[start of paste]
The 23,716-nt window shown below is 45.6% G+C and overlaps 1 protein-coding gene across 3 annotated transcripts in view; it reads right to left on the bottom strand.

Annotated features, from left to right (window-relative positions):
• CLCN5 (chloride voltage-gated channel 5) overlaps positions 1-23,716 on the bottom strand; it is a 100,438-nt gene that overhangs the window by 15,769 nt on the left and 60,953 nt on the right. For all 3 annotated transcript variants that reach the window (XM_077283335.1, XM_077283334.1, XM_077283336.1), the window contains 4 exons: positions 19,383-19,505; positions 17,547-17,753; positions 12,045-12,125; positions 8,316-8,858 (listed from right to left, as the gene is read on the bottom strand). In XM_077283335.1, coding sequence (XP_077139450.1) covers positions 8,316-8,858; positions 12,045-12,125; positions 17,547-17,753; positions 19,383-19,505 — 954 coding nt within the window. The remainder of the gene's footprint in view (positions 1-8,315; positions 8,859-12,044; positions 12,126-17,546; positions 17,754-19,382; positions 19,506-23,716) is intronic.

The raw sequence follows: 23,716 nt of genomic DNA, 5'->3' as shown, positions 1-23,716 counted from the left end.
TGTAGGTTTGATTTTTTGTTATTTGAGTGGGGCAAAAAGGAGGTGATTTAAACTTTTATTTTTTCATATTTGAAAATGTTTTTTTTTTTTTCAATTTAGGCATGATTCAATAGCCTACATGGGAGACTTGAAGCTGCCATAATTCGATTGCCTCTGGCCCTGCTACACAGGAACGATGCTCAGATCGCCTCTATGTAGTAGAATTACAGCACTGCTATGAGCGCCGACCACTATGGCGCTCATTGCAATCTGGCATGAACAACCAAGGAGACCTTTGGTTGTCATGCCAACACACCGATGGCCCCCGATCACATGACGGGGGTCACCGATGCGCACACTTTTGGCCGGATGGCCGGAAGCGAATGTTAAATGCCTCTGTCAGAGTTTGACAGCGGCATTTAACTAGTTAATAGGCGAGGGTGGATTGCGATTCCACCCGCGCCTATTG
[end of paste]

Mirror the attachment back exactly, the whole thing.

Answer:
The 23,716-nt window shown below is 45.6% G+C and overlaps 1 protein-coding gene across 3 annotated transcripts in view; it reads right to left on the bottom strand.

Annotated features, from left to right (window-relative positions):
• CLCN5 (chloride voltage-gated channel 5) overlaps positions 1-23,716 on the bottom strand; it is a 100,438-nt gene that overhangs the window by 15,769 nt on the left and 60,953 nt on the right. For all 3 annotated transcript variants that reach the window (XM_077283335.1, XM_077283334.1, XM_077283336.1), the window contains 4 exons: positions 19,383-19,505; positions 17,547-17,753; positions 12,045-12,125; positions 8,316-8,858 (listed from right to left, as the gene is read on the bottom strand). In XM_077283335.1, coding sequence (XP_077139450.1) covers positions 8,316-8,858; positions 12,045-12,125; positions 17,547-17,753; positions 19,383-19,505 — 954 coding nt within the window. The remainder of the gene's footprint in view (positions 1-8,315; positions 8,859-12,044; positions 12,126-17,546; positions 17,754-19,382; positions 19,506-23,716) is intronic.

The raw sequence follows: 23,716 nt of genomic DNA, 5'->3' as shown, positions 1-23,716 counted from the left end.
TGTAGGTTTGATTTTTTGTTATTTGAGTGGGGCAAAAAGGAGGTGATTTAAACTTTTATTTTTTCATATTTGAAAATGTTTTTTTTTTTTTCAATTTAGGCATGATTCAATAGCCTACATGGGAGACTTGAAGCTGCCATAATTCGATTGCCTCTGGCCCTGCTACACAGGAACGATGCTCAGATCGCCTCTATGTAGTAGAATTACAGCACTGCTATGAGCGCCGACCACTATGGCGCTCATTGCAATCTGGCATGAACAACCAAGGAGACCTTTGGTTGTCATGCCAACACACCGATGGCCCCCGATCACATGACGGGGGTCACCGATGCGCACACTTTTGGCCGGATGGCCGGAAGCGAATGTTAAATGCCTCTGTCAGAGTTTGACAGCGGCATTTAACTAGTTAATAGGCGAGGGTGGATTGCGATTCCACCCGCGCCTATTG